Fall Detection

In this project, we are using radio frequency (RF) measurements in a wireless network to detect a person's pose (standing, sitting, lying down). In particular, we are interested if someone falls, that is, quickly falls from one position to a lying down position.

Publication

Brad Mager, Neal Patwari, and Maurizio Bocca, Fall detection using RF sensor networks, IEEE Personal, Indoor and Mobile Radio Communications Conference (PIMRC 2013), London, 9 Sept. 2013.

Brief Description of the Technology

There is a clear need for non-contact devices (that are not required to be worn) which automatically detect falls. One such technology is video surveillance in combination with computer vision algorithms that automatically determine that a person has fallen. However, seniors see this as too invasive of privacy and are generally unwilling to be recorded in their own home. Passive infrared (PIR) sensors, deployed in each room, are used to track a person’s current location. Lack of motion over a long period of time and other unusual activity is used in some products to infer that a fall has occurred. For example, the Quiet Care system (a partnership with Qualcomm), triggers a fall alert if a person leaves the bedroom at night and is gone for too long. However, moving to the couch to sleep would trigger a false alarm.

In contrast, our system is contact-free, minimally invasive, and a reliable method to detect falls anywhere in a home. Our system uses small, low-cost radio transceivers deployed around the home which use radio waves to sense presence. Specifically, because humans are mostly water, they alter the propagation of radio waves as they move, for example decreasing a transmitter’s signal at a receiver when directly in between the transmitter and receiver. By placing the transceivers at different heights and locations, the system directly measures a person’s presence in three dimensions. Radio waves are not blocked by (non-metal) walls or furniture, thus they can “see through” walls and obstructions, unlike video cameras or infrared sensors. Further they can be hidden behind walls or inside other objects, and thus be out-of-sight. Finally, because our system is unable to image any features less than about six inches, and does not record audio, the system is not as invasive of privacy as video.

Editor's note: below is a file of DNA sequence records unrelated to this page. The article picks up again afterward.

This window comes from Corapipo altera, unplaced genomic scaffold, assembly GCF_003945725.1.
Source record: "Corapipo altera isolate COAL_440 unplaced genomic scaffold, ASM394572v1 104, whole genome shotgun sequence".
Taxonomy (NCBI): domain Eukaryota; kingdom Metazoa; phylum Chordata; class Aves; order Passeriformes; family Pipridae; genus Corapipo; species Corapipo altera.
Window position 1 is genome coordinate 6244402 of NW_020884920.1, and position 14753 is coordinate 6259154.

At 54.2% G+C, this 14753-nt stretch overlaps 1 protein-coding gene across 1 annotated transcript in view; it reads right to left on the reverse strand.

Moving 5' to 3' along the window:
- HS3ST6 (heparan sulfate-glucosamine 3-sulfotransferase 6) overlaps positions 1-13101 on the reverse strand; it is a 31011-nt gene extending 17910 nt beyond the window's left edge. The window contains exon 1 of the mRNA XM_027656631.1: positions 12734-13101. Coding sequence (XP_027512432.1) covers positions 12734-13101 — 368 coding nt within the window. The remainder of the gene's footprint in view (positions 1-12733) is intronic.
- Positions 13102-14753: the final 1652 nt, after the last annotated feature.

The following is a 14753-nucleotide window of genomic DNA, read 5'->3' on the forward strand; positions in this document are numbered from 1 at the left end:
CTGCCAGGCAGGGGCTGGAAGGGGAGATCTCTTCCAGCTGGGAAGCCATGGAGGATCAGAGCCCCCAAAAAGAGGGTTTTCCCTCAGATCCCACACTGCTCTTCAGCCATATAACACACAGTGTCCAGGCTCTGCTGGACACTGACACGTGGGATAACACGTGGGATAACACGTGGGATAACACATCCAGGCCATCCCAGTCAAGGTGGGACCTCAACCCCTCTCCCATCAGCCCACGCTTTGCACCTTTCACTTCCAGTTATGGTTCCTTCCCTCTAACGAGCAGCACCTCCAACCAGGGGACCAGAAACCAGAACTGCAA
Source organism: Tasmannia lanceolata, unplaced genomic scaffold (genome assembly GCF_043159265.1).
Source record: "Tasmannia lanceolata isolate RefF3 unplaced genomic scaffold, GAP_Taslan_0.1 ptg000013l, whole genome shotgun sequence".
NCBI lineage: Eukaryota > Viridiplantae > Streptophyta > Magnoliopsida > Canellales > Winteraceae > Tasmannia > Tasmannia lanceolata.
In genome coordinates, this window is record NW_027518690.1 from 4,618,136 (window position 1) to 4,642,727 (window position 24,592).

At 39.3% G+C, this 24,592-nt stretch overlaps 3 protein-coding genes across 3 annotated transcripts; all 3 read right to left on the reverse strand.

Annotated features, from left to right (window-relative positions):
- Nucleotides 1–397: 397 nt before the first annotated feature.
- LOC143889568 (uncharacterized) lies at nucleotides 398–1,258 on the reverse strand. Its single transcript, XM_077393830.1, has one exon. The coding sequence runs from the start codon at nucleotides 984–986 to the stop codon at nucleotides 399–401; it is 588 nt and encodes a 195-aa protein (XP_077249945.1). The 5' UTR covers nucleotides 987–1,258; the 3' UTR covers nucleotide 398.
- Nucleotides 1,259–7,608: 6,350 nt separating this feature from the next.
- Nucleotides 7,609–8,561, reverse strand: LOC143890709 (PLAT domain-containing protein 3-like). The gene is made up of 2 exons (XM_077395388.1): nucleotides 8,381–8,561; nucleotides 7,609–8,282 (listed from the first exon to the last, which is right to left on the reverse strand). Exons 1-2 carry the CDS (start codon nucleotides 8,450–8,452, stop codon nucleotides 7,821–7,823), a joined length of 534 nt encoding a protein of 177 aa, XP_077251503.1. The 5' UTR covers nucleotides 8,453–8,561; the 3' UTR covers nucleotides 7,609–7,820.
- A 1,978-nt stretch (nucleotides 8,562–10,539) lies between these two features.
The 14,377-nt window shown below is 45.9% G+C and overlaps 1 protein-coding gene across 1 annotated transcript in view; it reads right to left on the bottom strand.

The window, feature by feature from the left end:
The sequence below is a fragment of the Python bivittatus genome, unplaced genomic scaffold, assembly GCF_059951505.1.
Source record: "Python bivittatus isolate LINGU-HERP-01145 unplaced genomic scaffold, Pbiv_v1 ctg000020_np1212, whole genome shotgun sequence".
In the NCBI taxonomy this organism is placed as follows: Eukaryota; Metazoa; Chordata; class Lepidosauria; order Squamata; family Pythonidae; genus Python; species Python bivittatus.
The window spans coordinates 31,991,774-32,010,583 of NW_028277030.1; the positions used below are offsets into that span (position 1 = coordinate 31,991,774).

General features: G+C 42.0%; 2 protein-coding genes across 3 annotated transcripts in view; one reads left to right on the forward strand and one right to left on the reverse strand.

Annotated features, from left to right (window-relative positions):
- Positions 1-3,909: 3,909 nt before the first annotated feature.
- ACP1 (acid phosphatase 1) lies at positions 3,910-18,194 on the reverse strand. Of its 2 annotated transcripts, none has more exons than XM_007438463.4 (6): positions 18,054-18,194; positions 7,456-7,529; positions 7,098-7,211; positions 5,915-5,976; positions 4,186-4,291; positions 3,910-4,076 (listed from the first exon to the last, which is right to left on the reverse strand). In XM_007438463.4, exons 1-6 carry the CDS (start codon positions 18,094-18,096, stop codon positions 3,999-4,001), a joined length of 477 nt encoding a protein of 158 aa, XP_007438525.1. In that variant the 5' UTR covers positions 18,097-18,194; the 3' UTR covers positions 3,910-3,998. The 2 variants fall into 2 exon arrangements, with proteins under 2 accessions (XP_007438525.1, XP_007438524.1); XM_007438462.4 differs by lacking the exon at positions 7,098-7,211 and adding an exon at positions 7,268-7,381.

Our technology is closest to Doppler radar sensors currently being developed for fall detection [Liu 2011], which also use RF to detect falls. In comparison, our system does not require radar devices. A Doppler radar can't distinguish someone sitting down quickly from someone falling from a chair to the floor quickly, because both have the same direction of motion.

Our method involves: (a) collecting received signal strength measurements in a wireless network, (b) estimating a three-dimensional map of the attenuation caused by the person's body, i.e., a radio tomographic image; (c) determining from the map the person's pose, and (d) when a person transitions to lying down from some other state, detecting a fall if the transition happens very quickly.

Images

Figure 1: The sensor nodes are deployed in two layers. This not-to-scale illustration shows how a person’s upper torso affects the RF signals in the upper layer more than in the lower layer.

Figure 2: In a two-level sensor network, the upper and lower images that result from processing the signal strength on the links in each level will look different when a person is standing up compared to a person lying down. This makes it possible for the system to recognize a person being in these two positions.

Figure 3: The data can be processed as five layers of radio tomographic imaging. This illustration shows what the images look like for each layer when a person is standing up inside the sensor network.

Figure 4: By representing each imaging layer as a cylinder, with the radius of each cylinder determined by the layer’s total attenuation, it’s possible to create an image that looks something like a person. The sphere on top is placed there for aesthetic purposes. We can "watch" the pose of a person over time via a video (example shown of a person walking around the area).

Figure 5: When the data are processed as five layers of radio tomographic imaging, the image slices will be different for a person in the three different vertical positions recognized by the system.